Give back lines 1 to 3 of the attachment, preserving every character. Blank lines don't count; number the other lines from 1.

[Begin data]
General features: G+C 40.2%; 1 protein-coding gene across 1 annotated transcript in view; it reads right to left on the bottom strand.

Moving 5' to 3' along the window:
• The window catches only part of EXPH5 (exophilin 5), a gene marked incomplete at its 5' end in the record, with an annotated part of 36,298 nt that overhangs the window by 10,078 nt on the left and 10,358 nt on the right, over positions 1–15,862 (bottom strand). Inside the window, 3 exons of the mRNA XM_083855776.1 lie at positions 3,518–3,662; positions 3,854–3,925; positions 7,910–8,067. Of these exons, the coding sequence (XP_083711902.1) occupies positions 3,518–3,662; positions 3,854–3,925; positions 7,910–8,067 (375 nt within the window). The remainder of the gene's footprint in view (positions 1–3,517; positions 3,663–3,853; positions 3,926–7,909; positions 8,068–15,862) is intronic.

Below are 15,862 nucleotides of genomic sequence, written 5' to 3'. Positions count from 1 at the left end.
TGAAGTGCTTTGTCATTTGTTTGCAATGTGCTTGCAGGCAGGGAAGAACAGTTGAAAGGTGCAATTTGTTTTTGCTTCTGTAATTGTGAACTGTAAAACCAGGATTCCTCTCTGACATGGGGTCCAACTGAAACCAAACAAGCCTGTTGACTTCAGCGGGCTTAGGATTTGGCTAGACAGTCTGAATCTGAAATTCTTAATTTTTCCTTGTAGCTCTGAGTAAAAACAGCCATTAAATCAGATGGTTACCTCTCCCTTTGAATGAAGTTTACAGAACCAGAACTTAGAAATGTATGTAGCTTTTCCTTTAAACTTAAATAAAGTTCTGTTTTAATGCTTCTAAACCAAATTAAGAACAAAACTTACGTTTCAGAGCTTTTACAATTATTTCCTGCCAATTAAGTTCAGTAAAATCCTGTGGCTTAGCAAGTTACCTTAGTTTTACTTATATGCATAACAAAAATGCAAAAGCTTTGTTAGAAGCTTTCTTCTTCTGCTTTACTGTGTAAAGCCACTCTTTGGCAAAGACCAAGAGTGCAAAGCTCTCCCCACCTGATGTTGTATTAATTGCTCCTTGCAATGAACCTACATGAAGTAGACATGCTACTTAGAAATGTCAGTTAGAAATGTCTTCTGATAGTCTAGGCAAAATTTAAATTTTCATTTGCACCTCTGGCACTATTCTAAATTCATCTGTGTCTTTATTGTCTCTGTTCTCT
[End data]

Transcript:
General features: G+C 40.2%; 1 protein-coding gene across 1 annotated transcript in view; it reads right to left on the bottom strand.

Moving 5' to 3' along the window:
• The window catches only part of EXPH5 (exophilin 5), a gene marked incomplete at its 5' end in the record, with an annotated part of 36,298 nt that overhangs the window by 10,078 nt on the left and 10,358 nt on the right, over positions 1–15,862 (bottom strand). Inside the window, 3 exons of the mRNA XM_083855776.1 lie at positions 3,518–3,662; positions 3,854–3,925; positions 7,910–8,067. Of these exons, the coding sequence (XP_083711902.1) occupies positions 3,518–3,662; positions 3,854–3,925; positions 7,910–8,067 (375 nt within the window). The remainder of the gene's footprint in view (positions 1–3,517; positions 3,663–3,853; positions 3,926–7,909; positions 8,068–15,862) is intronic.